Common sense really does exist! A simple yet clear example of common sense solving a financial problem was revealed in last Monday’s Bristol Press’s editorial.
The editorial reported that the City Clerk for Bristol will no longer tolerate raising money for state government when the expenses for following an unfunded state mandate exceeds the money the state gives to Bristol to do the job.
The example cited applies to residents who get their hunting and fishing permits. Every year residents must come to the city clerk’s office and they now pay $19 for these permits (have you noticed the increases approved by the state legislature?).
The disturbing news is that our city incurs $7 in costs to collect this money and give it to the state. The reason Bristol loses money in the deal is not because the city is inefficient in the sale of the permits; it is because the state has so many requirements and mandates that the city simply can’t break even on the permit sales.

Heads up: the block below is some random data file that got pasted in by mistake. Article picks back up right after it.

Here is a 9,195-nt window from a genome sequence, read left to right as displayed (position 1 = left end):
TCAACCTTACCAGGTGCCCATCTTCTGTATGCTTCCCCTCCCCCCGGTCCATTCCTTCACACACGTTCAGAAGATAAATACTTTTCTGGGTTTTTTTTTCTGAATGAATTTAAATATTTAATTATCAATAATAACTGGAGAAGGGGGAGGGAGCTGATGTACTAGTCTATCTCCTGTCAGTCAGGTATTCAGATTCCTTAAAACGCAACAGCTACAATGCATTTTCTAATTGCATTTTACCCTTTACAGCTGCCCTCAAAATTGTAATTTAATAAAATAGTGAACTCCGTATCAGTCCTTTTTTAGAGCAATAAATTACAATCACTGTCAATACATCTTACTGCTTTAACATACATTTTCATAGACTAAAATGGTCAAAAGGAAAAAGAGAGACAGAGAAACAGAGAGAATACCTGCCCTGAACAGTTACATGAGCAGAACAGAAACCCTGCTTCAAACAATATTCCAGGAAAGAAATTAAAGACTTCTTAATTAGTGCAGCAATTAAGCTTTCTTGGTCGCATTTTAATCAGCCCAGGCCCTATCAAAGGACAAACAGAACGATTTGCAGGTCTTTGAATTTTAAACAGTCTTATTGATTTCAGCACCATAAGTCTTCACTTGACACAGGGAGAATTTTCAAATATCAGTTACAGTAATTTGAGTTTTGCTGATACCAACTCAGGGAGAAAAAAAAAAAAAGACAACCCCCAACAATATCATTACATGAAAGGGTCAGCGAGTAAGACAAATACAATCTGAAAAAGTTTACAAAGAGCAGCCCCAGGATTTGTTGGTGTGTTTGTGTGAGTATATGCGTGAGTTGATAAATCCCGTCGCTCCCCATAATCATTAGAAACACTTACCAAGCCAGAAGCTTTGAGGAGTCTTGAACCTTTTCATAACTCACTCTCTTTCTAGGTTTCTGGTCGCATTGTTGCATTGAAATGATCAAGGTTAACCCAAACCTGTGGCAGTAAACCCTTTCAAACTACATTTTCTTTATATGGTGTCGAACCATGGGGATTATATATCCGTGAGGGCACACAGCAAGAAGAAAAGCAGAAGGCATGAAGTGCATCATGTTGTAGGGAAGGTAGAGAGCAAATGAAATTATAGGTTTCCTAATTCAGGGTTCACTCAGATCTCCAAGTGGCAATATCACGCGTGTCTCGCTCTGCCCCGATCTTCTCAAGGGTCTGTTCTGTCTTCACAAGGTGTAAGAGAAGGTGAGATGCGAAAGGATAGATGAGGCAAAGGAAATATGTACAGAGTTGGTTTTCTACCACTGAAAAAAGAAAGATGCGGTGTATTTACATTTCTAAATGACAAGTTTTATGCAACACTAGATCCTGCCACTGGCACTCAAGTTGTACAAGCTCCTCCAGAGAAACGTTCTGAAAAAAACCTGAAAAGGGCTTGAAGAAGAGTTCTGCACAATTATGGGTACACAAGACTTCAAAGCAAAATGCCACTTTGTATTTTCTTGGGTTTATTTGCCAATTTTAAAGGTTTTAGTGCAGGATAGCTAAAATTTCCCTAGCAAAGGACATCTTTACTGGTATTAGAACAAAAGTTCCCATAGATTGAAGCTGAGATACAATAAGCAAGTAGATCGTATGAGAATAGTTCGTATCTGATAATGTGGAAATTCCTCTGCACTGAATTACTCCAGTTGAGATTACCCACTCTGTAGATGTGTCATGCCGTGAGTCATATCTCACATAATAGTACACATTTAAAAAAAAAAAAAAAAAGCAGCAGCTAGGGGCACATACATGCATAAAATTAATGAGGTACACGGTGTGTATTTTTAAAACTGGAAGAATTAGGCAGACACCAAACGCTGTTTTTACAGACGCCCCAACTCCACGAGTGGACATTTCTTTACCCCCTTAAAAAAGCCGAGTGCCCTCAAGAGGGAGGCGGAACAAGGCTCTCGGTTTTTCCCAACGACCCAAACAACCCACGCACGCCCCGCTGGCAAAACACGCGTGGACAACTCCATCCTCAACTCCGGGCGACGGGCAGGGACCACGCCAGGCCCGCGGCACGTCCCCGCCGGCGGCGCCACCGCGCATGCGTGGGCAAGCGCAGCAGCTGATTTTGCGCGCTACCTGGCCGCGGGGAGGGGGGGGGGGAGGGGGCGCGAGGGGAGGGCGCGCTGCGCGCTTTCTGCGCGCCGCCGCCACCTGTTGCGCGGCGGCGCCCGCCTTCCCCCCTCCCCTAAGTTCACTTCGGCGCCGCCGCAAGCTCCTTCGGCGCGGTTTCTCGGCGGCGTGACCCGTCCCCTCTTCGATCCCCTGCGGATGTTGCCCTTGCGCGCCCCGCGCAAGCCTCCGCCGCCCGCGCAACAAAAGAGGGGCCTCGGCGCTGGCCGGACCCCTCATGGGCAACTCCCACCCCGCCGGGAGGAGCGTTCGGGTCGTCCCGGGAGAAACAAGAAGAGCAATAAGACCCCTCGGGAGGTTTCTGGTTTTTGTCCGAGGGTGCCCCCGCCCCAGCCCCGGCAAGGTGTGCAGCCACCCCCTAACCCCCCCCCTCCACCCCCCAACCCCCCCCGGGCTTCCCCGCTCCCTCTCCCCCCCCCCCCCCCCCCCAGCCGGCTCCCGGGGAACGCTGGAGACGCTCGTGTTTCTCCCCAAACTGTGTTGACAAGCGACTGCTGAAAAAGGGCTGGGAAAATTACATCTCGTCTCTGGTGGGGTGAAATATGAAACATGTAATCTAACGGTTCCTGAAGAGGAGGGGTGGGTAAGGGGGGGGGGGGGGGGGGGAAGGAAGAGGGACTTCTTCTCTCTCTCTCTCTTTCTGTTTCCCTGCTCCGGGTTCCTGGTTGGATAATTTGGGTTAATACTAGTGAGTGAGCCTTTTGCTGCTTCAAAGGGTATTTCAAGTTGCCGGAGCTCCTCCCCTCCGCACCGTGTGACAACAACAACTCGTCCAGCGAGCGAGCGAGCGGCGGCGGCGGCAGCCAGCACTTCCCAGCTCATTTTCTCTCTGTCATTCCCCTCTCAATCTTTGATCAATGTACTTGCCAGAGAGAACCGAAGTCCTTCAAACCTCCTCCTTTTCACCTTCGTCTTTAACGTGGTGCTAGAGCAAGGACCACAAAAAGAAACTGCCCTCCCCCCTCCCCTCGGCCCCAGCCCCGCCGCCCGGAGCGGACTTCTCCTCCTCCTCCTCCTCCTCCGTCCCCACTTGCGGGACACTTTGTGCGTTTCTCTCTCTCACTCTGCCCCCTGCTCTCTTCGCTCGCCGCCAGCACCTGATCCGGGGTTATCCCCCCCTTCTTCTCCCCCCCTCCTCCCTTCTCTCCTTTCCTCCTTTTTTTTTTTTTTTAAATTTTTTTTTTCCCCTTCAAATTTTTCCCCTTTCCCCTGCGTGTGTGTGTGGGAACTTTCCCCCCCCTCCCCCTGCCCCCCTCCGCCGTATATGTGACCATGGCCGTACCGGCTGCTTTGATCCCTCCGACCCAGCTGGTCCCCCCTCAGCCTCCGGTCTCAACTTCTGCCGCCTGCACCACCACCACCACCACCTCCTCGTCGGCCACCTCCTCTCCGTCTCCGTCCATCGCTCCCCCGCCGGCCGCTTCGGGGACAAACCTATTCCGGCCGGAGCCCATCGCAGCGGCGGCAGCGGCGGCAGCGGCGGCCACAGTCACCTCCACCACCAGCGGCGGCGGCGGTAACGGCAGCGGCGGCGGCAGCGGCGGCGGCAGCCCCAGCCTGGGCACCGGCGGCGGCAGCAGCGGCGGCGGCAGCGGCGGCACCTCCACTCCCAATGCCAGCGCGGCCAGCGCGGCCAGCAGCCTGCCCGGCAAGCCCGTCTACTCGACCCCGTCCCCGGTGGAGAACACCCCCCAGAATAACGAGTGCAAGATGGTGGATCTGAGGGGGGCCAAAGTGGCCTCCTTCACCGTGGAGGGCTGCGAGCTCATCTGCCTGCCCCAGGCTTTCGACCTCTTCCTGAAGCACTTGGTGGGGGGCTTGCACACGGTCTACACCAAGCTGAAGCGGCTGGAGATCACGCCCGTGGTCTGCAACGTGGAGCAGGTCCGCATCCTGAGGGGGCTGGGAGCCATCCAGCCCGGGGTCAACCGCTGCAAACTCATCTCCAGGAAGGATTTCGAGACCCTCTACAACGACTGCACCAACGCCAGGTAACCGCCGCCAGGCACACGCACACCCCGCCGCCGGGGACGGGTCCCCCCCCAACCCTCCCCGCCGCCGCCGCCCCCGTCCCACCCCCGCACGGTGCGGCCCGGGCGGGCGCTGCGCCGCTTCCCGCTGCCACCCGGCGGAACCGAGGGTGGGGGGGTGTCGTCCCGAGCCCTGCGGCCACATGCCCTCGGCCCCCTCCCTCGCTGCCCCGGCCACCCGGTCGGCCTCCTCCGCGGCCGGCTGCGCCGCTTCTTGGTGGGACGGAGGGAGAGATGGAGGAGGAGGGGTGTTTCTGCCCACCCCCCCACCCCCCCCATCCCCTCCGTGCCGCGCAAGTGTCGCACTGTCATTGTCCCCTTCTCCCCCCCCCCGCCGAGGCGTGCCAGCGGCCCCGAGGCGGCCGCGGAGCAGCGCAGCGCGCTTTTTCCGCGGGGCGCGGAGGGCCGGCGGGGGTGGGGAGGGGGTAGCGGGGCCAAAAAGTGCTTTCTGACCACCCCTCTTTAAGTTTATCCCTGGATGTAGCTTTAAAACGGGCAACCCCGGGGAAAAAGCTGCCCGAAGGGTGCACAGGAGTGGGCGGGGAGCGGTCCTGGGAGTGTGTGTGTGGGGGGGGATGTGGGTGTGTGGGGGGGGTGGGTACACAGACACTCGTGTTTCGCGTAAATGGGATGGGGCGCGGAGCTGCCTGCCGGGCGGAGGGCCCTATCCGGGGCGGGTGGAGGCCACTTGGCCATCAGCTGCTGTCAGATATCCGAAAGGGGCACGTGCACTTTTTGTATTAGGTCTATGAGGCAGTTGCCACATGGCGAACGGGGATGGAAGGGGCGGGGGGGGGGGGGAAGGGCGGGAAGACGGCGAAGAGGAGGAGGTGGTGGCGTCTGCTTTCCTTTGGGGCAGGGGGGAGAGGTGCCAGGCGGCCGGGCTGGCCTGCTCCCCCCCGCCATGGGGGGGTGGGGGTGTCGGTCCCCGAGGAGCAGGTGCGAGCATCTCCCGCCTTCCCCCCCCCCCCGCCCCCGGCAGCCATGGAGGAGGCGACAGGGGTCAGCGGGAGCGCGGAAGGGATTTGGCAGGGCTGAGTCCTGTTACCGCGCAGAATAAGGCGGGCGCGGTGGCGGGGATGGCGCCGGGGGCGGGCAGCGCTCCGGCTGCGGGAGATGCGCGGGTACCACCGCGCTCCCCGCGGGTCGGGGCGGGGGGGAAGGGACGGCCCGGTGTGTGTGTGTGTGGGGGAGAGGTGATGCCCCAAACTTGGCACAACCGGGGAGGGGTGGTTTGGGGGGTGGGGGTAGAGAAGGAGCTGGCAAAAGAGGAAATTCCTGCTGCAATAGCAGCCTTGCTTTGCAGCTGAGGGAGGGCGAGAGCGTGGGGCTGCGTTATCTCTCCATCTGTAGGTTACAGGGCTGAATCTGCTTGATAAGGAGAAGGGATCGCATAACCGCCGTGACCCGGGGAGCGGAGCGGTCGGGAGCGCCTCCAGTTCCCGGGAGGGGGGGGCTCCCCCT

Now is the time to build on this example. It is time to streamline government- at all levels; but, for that to happen, the state must allow local governments to streamline themselves.
One idea would be to suspend the state mandate that teachers have professional development days. In Bristol I have been told that this one mandate is an $800,000 line item in the school budget. Surely suspending expensive unfunded state mandates for two years is a far more preferable solution than raising taxes, eliminating programs, reducing services, or laying off government employees.
If you agree with this common sense approach please join me, Senator Welch, mayors and school superintendents throughout the state, and all the republican legislators in asking the democrat leaders and governor to take action this year on providing financial relief from unfunded state mandates. Achieving relief from unfunded state mandates will mean taxpayers will keep more of their money in their pockets.